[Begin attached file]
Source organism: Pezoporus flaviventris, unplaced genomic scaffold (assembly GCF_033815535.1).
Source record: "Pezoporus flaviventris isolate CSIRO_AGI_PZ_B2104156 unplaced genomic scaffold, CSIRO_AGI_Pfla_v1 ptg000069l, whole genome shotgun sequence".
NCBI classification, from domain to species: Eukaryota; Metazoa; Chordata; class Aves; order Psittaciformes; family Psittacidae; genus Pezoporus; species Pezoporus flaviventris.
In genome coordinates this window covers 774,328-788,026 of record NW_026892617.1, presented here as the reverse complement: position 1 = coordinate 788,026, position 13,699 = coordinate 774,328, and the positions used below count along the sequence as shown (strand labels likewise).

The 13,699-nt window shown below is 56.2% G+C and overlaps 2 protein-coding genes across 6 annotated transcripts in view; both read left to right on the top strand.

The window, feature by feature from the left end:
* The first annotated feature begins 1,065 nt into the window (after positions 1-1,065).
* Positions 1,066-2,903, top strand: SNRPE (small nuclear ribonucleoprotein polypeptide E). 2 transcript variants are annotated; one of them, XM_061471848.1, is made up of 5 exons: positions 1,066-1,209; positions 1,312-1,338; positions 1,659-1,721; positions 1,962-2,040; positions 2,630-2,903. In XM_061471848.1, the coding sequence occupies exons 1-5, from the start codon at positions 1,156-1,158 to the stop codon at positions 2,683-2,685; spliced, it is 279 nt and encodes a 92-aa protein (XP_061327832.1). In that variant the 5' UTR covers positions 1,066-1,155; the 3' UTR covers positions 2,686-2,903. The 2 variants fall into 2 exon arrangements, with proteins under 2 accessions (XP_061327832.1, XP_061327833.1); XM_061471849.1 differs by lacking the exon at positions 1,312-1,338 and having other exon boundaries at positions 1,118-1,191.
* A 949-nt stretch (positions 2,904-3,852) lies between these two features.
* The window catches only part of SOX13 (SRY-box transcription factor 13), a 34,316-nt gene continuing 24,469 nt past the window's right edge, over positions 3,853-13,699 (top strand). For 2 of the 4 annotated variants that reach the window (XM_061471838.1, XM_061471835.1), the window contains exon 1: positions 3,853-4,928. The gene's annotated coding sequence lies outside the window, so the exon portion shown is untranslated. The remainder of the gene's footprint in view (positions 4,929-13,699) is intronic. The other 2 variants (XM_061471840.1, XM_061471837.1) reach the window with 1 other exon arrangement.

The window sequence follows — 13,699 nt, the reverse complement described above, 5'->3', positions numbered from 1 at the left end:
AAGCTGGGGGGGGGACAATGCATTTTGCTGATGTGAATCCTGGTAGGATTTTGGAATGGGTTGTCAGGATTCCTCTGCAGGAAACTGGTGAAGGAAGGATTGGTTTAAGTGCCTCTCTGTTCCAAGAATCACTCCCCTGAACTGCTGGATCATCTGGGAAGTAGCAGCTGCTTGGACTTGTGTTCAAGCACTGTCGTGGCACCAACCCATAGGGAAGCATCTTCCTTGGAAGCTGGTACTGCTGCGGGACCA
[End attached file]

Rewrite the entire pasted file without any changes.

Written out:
Source organism: Pezoporus flaviventris, unplaced genomic scaffold (assembly GCF_033815535.1).
Source record: "Pezoporus flaviventris isolate CSIRO_AGI_PZ_B2104156 unplaced genomic scaffold, CSIRO_AGI_Pfla_v1 ptg000069l, whole genome shotgun sequence".
NCBI classification, from domain to species: Eukaryota; Metazoa; Chordata; class Aves; order Psittaciformes; family Psittacidae; genus Pezoporus; species Pezoporus flaviventris.
In genome coordinates this window covers 774,328-788,026 of record NW_026892617.1, presented here as the reverse complement: position 1 = coordinate 788,026, position 13,699 = coordinate 774,328, and the positions used below count along the sequence as shown (strand labels likewise).

The 13,699-nt window shown below is 56.2% G+C and overlaps 2 protein-coding genes across 6 annotated transcripts in view; both read left to right on the top strand.

The window, feature by feature from the left end:
* The first annotated feature begins 1,065 nt into the window (after positions 1-1,065).
* Positions 1,066-2,903, top strand: SNRPE (small nuclear ribonucleoprotein polypeptide E). 2 transcript variants are annotated; one of them, XM_061471848.1, is made up of 5 exons: positions 1,066-1,209; positions 1,312-1,338; positions 1,659-1,721; positions 1,962-2,040; positions 2,630-2,903. In XM_061471848.1, the coding sequence occupies exons 1-5, from the start codon at positions 1,156-1,158 to the stop codon at positions 2,683-2,685; spliced, it is 279 nt and encodes a 92-aa protein (XP_061327832.1). In that variant the 5' UTR covers positions 1,066-1,155; the 3' UTR covers positions 2,686-2,903. The 2 variants fall into 2 exon arrangements, with proteins under 2 accessions (XP_061327832.1, XP_061327833.1); XM_061471849.1 differs by lacking the exon at positions 1,312-1,338 and having other exon boundaries at positions 1,118-1,191.
* A 949-nt stretch (positions 2,904-3,852) lies between these two features.
* The window catches only part of SOX13 (SRY-box transcription factor 13), a 34,316-nt gene continuing 24,469 nt past the window's right edge, over positions 3,853-13,699 (top strand). For 2 of the 4 annotated variants that reach the window (XM_061471838.1, XM_061471835.1), the window contains exon 1: positions 3,853-4,928. The gene's annotated coding sequence lies outside the window, so the exon portion shown is untranslated. The remainder of the gene's footprint in view (positions 4,929-13,699) is intronic. The other 2 variants (XM_061471840.1, XM_061471837.1) reach the window with 1 other exon arrangement.

The window sequence follows — 13,699 nt, the reverse complement described above, 5'->3', positions numbered from 1 at the left end:
AAGCTGGGGGGGGGACAATGCATTTTGCTGATGTGAATCCTGGTAGGATTTTGGAATGGGTTGTCAGGATTCCTCTGCAGGAAACTGGTGAAGGAAGGATTGGTTTAAGTGCCTCTCTGTTCCAAGAATCACTCCCCTGAACTGCTGGATCATCTGGGAAGTAGCAGCTGCTTGGACTTGTGTTCAAGCACTGTCGTGGCACCAACCCATAGGGAAGCATCTTCCTTGGAAGCTGGTACTGCTGCGGGACCA